Chicago (edit: The Chicago Manual of Style) says that when two nouns “possess” the same entity, only the
second takes an apostrophe (‘):
- my aunt and uncle’s house
- Gilbert and Sullivan’s lolanthe
- Minneapolis and Saint Paul’s transportation system
On the other hand, when two nouns possess different entities, both
possessives take an apostrophe:
- my aunt’s and uncle’s specific talents
- New York’s and Chicago’s transportation systems
- our friends’ and neighbors’ children
In the above source, the following question is raised which remains un-answered;
What about a line in a song I wrote for one of my grandchildren
relating the date he was born to the date my husband and I first met.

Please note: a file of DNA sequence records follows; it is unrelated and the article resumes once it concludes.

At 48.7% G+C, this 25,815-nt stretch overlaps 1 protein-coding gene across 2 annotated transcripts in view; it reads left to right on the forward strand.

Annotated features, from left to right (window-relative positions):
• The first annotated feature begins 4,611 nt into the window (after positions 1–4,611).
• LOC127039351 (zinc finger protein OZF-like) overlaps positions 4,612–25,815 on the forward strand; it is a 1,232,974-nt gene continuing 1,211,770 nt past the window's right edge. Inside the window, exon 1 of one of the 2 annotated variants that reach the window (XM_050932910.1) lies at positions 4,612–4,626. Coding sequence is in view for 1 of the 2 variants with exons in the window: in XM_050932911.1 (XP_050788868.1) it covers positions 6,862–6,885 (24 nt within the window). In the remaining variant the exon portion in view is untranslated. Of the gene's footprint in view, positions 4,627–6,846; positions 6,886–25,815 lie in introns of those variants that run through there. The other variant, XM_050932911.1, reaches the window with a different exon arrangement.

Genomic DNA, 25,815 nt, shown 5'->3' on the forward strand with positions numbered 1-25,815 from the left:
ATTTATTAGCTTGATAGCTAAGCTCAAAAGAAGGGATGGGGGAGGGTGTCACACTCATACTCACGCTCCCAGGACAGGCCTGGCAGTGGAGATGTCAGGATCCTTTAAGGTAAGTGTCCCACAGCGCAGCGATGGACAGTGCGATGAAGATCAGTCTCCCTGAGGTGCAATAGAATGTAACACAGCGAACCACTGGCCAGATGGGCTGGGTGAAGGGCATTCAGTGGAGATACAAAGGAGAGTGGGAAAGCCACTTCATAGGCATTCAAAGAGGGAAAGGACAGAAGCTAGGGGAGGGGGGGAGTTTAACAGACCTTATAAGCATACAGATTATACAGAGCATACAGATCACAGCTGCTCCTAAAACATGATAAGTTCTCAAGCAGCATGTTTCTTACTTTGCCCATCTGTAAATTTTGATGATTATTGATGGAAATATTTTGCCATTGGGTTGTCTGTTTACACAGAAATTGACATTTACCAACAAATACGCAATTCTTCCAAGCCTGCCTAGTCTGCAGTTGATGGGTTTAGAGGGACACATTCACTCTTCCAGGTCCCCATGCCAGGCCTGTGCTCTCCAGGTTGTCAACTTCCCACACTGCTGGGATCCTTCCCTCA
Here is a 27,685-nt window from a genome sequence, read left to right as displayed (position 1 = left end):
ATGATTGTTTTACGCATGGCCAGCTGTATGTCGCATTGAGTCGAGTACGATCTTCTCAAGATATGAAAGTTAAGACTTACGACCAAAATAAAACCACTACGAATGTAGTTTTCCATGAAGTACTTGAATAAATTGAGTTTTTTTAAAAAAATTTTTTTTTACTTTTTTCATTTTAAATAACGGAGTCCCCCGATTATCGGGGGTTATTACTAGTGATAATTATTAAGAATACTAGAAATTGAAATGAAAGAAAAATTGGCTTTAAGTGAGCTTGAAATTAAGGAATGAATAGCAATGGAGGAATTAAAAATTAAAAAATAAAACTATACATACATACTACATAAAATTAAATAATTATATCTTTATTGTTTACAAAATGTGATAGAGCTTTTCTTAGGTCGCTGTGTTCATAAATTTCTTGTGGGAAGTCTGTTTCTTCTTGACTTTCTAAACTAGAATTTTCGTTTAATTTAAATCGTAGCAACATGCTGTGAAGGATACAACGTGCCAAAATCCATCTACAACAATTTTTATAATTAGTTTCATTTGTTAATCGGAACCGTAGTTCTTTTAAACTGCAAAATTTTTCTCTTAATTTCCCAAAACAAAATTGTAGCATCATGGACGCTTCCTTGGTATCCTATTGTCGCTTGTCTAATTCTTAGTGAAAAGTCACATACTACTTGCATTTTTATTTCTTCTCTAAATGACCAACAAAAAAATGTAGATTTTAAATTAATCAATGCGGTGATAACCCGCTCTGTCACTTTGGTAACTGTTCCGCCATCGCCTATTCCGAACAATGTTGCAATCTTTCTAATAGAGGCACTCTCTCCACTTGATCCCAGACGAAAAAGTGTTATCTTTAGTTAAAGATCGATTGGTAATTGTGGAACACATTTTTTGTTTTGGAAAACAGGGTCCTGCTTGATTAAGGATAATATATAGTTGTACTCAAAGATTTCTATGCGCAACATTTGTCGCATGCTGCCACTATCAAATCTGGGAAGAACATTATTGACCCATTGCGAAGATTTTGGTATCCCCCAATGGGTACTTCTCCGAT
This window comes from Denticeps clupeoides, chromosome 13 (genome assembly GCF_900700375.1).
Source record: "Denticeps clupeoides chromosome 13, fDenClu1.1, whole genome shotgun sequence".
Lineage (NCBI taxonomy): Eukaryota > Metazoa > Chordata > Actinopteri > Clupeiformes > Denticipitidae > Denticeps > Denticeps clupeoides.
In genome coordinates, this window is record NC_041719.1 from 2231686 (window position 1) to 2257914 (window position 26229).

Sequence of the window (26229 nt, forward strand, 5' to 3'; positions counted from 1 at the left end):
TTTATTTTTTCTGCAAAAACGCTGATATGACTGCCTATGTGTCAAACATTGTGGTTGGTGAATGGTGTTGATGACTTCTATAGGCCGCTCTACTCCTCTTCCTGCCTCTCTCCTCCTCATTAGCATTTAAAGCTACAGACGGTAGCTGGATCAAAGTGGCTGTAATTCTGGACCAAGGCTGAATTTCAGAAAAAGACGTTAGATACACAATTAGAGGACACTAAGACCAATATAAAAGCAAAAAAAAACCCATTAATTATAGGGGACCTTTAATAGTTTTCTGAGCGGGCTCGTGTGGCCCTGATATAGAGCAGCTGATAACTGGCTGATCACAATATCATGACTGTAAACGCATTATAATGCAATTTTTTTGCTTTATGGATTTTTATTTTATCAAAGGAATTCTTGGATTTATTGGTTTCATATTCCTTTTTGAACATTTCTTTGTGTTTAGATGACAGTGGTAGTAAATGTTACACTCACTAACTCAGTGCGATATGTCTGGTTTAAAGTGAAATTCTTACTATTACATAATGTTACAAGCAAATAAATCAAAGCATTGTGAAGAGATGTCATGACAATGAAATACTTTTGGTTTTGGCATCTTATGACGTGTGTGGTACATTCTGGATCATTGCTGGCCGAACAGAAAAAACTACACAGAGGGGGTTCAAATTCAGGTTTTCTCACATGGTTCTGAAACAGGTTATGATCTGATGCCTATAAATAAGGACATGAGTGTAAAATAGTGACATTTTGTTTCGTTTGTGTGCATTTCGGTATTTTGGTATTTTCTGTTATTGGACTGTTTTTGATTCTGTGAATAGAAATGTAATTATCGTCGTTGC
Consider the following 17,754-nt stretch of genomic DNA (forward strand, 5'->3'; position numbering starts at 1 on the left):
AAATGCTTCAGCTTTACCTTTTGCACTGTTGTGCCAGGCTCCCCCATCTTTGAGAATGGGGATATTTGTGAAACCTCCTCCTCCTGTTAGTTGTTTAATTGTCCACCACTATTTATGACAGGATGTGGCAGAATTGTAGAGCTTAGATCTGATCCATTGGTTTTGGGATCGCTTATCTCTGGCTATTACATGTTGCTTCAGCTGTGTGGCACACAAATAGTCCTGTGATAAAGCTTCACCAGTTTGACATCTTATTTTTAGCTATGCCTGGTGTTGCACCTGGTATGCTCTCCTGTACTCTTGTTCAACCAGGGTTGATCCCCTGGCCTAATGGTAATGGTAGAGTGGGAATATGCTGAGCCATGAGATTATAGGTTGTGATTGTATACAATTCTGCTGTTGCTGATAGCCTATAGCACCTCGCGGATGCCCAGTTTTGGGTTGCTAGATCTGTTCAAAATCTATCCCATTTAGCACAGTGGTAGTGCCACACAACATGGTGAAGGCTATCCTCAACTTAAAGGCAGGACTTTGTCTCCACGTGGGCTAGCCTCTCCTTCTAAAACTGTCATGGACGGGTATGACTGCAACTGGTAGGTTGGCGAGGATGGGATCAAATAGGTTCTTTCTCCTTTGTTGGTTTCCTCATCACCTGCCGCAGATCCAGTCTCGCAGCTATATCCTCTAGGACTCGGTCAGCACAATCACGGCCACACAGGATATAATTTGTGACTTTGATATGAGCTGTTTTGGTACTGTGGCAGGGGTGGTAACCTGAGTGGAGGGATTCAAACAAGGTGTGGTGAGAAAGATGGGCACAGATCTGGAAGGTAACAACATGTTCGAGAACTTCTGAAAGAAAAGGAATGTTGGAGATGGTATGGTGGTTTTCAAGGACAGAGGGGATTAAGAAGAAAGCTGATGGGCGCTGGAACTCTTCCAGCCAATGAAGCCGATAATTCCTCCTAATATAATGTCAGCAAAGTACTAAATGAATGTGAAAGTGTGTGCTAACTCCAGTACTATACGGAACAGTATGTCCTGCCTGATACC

The line is as follows:
“………Born upon a fateful date in Mama and Paps’s life.”
or” …..Born upon a fateful date in Mama’s and Papa’s lives.”
or …”Born upon a fateful date in Mama’s and Papa’s life.”
I look forward to knowing the answer to the above question and a general explanation to the rules.
The source you cite provides a good explanation: one apostrophe if the thing possessed is shared between the two entities, two apostrophes if there are multiple things possessed that are not shared.
Either of the first two choices (“Mama and Papa’s life” or “Mama’s and Papa’s lives”) is grammatically correct by those rules.
The first would be appropriate if the author wanted to indicate the shared nature of their married life. The second would be appropriate if the author wanted to distinguish their individual lives from each other–perhaps if they were divorced.